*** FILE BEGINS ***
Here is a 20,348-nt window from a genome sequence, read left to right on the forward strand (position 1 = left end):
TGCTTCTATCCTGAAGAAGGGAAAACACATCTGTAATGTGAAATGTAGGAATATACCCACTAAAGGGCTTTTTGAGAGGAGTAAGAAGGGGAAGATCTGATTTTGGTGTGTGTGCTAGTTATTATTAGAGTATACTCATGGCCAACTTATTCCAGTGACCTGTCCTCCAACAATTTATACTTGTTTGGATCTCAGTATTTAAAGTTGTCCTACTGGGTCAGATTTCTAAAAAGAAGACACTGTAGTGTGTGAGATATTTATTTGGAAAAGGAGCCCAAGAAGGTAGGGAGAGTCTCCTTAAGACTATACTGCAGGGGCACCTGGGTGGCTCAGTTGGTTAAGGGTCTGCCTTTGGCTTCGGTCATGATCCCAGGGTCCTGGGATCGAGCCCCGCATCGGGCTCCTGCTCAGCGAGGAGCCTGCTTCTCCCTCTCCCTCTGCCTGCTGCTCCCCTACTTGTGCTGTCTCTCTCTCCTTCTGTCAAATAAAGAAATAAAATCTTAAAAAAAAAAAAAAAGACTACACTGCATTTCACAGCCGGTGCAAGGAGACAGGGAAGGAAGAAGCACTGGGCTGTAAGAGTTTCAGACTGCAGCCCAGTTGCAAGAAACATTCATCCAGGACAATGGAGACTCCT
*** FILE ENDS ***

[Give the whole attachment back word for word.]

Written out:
Here is a 20,348-nt window from a genome sequence, read left to right on the forward strand (position 1 = left end):
TGCTTCTATCCTGAAGAAGGGAAAACACATCTGTAATGTGAAATGTAGGAATATACCCACTAAAGGGCTTTTTGAGAGGAGTAAGAAGGGGAAGATCTGATTTTGGTGTGTGTGCTAGTTATTATTAGAGTATACTCATGGCCAACTTATTCCAGTGACCTGTCCTCCAACAATTTATACTTGTTTGGATCTCAGTATTTAAAGTTGTCCTACTGGGTCAGATTTCTAAAAAGAAGACACTGTAGTGTGTGAGATATTTATTTGGAAAAGGAGCCCAAGAAGGTAGGGAGAGTCTCCTTAAGACTATACTGCAGGGGCACCTGGGTGGCTCAGTTGGTTAAGGGTCTGCCTTTGGCTTCGGTCATGATCCCAGGGTCCTGGGATCGAGCCCCGCATCGGGCTCCTGCTCAGCGAGGAGCCTGCTTCTCCCTCTCCCTCTGCCTGCTGCTCCCCTACTTGTGCTGTCTCTCTCTCCTTCTGTCAAATAAAGAAATAAAATCTTAAAAAAAAAAAAAAAGACTACACTGCATTTCACAGCCGGTGCAAGGAGACAGGGAAGGAAGAAGCACTGGGCTGTAAGAGTTTCAGACTGCAGCCCAGTTGCAAGAAACATTCATCCAGGACAATGGAGACTCCT